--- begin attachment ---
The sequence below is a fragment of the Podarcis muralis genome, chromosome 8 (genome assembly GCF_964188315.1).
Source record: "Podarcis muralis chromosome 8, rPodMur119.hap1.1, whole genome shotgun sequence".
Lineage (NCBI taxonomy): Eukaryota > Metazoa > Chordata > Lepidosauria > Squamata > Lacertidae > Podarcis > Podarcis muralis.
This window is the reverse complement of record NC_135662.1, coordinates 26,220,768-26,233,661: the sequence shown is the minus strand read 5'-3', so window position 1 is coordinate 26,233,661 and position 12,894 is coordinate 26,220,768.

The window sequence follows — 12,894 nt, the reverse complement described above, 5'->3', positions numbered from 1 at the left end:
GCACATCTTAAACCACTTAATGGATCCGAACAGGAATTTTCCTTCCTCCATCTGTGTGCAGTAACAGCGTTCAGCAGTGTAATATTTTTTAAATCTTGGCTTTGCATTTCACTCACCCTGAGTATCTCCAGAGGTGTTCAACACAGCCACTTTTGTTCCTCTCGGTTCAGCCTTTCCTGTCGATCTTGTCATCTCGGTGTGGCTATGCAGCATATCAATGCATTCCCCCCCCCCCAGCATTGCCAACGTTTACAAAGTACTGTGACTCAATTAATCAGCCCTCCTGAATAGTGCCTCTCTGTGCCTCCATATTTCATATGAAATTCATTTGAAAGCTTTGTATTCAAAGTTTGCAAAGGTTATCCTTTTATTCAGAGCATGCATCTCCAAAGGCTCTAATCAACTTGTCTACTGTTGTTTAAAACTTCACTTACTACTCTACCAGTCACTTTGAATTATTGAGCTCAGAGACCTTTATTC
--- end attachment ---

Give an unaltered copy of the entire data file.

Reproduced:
The sequence below is a fragment of the Podarcis muralis genome, chromosome 8 (genome assembly GCF_964188315.1).
Source record: "Podarcis muralis chromosome 8, rPodMur119.hap1.1, whole genome shotgun sequence".
Lineage (NCBI taxonomy): Eukaryota > Metazoa > Chordata > Lepidosauria > Squamata > Lacertidae > Podarcis > Podarcis muralis.
This window is the reverse complement of record NC_135662.1, coordinates 26,220,768-26,233,661: the sequence shown is the minus strand read 5'-3', so window position 1 is coordinate 26,233,661 and position 12,894 is coordinate 26,220,768.

The window sequence follows — 12,894 nt, the reverse complement described above, 5'->3', positions numbered from 1 at the left end:
GCACATCTTAAACCACTTAATGGATCCGAACAGGAATTTTCCTTCCTCCATCTGTGTGCAGTAACAGCGTTCAGCAGTGTAATATTTTTTAAATCTTGGCTTTGCATTTCACTCACCCTGAGTATCTCCAGAGGTGTTCAACACAGCCACTTTTGTTCCTCTCGGTTCAGCCTTTCCTGTCGATCTTGTCATCTCGGTGTGGCTATGCAGCATATCAATGCATTCCCCCCCCCCCAGCATTGCCAACGTTTACAAAGTACTGTGACTCAATTAATCAGCCCTCCTGAATAGTGCCTCTCTGTGCCTCCATATTTCATATGAAATTCATTTGAAAGCTTTGTATTCAAAGTTTGCAAAGGTTATCCTTTTATTCAGAGCATGCATCTCCAAAGGCTCTAATCAACTTGTCTACTGTTGTTTAAAACTTCACTTACTACTCTACCAGTCACTTTGAATTATTGAGCTCAGAGACCTTTATTC